The art of caricature

The reception of the Diplomatique (Macartney) and his suite, at the Court of Pekin. Published in September 1792 The reception of the diplomatique and his suite, at the Court of Pekin by James Gillray.jpg
The reception of the Diplomatique (Macartney) and his suite, at the Court of Pekin. Published in September 1792

A number of his most trenchant satires are directed against George III, who, after examining some of Gillray's sketches, said "I don't understand these caricatures." Gillray revenged himself for this utterance by his caricature entitled, A Connoisseur Examining a Cooper, which he is doing by means of a candle on a "save-all"; so that the sketch satirises at once the king's pretensions to knowledge of art and his miserly habits.

During the French Revolution, Gillray took a conservative stance; and he issued caricature after caricature ridiculing the French and Napoleon (usually using Jacobin), and glorifying John Bull. A number of these were published in the Anti-Jacobin Review . He is not, however, to be thought of as a keen political adherent of either the Whig or the Tory party; his caricatures satirized members of all sides of the political spectrum.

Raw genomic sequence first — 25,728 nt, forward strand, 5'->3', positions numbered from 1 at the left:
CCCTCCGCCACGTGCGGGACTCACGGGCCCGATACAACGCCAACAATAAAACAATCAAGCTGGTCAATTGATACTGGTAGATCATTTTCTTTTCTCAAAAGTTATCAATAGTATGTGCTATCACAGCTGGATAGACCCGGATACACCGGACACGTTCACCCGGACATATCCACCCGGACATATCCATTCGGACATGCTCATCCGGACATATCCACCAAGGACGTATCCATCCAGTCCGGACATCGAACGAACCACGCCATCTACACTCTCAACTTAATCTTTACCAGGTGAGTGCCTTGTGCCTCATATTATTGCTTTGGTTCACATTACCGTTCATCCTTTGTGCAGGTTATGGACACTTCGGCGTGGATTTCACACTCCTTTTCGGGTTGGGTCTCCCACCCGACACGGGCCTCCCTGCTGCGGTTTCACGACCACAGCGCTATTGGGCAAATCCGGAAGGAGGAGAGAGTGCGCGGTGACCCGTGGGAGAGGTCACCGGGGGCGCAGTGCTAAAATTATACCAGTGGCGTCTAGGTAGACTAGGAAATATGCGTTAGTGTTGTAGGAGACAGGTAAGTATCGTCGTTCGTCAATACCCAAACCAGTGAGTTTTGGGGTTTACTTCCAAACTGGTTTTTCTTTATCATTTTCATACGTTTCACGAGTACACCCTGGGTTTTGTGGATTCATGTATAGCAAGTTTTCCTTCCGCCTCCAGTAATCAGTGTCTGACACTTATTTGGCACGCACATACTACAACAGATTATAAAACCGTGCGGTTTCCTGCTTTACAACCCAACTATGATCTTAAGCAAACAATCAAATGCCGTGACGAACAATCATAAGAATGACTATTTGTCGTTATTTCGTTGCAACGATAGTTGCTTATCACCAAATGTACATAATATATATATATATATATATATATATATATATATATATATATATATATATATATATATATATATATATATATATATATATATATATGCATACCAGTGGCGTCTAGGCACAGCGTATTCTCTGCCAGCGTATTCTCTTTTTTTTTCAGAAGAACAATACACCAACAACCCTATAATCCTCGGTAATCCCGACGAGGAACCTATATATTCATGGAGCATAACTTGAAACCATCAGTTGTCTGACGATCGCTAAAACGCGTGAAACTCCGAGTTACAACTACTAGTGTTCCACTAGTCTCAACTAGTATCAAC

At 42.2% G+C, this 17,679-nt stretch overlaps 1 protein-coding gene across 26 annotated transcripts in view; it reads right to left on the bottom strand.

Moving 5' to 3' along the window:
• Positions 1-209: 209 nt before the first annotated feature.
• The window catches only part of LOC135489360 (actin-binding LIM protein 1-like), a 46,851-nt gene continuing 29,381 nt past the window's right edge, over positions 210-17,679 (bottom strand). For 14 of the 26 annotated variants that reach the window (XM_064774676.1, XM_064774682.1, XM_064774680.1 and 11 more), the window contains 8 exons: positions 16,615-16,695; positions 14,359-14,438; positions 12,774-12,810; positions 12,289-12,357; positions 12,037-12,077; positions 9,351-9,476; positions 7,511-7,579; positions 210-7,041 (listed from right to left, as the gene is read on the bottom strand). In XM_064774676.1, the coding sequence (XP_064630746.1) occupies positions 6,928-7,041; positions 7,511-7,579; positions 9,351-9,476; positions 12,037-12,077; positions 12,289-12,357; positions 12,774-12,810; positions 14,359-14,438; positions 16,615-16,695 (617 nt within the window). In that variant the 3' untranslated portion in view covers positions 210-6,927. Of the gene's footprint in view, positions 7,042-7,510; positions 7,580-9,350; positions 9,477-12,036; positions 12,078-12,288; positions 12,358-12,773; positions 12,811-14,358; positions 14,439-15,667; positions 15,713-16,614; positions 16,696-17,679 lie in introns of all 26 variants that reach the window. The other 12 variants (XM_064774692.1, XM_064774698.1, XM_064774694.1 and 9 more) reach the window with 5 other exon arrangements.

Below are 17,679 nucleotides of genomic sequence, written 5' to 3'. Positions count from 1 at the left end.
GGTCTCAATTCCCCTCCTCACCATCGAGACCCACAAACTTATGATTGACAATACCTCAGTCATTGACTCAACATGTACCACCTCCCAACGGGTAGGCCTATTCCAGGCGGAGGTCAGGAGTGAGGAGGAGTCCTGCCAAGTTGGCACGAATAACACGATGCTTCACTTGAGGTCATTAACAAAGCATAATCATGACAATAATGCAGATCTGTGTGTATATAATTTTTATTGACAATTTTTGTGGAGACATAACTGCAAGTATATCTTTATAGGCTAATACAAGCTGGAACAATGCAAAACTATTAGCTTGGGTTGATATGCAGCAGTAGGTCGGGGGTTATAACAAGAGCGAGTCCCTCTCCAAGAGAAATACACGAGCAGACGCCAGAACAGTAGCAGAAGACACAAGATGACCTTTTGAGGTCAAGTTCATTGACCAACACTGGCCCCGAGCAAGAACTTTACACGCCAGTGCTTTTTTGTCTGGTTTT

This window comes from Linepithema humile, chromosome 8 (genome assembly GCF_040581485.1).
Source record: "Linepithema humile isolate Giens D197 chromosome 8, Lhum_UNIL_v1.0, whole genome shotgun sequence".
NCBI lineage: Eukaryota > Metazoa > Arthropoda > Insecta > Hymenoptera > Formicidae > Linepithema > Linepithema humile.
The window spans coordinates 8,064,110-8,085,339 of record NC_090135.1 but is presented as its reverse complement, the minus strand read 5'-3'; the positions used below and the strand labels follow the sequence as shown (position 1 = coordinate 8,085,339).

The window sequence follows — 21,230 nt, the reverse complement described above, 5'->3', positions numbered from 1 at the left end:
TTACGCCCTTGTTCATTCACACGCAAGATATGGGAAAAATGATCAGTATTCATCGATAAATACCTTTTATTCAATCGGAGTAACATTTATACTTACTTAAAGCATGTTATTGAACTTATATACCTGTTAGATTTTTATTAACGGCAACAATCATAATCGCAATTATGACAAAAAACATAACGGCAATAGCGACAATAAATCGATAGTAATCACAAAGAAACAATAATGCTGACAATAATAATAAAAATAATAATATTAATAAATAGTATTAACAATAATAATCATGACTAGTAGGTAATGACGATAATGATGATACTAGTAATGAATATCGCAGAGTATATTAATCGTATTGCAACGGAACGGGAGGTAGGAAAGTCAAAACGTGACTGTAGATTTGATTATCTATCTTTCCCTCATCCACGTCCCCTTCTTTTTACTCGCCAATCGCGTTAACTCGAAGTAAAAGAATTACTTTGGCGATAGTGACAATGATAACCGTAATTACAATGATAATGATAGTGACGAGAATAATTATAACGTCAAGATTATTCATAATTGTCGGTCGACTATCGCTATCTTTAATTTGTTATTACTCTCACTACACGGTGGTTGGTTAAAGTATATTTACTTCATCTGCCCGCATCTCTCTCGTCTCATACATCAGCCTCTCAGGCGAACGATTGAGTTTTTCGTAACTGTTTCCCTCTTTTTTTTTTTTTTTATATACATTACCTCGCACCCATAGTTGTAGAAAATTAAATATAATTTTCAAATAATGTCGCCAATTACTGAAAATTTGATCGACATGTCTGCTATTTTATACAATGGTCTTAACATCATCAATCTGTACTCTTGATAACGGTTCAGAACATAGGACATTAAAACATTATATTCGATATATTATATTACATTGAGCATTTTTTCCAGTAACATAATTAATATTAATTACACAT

Monstrous Craws, at a New Coalition Feast (1787) Monstrous craws, at a new coalition feast.jpg
Monstrous Craws, at a New Coalition Feast (1787)

The times in which Gillray lived were peculiarly favourable to the growth of a great school of caricature. Party warfare was carried on with great vigour and not a little bitterness; and personalities were freely indulged in on both sides. Gillray's incomparable wit and humour, knowledge of life, fertility of resource, keen sense of the ludicrous, and beauty of execution, at once gave him the first place among caricaturists. He is distinguished in the history of caricature by the fact that his sketches are real works of art. The ideas embodied in some of them are sublime and poetically magnificent in their intensity of meaning, while the forthrightness—which some have called coarseness—which others display is characteristic of the general freedom of treatment common in all intellectual departments in the 18th century. The historical value of Gillray's work has been recognized by many discerning students of history. As has been well remarked: "Lord Stanhope has turned Gillray to account as a veracious reporter of speeches, as well as a suggestive illustrator of events."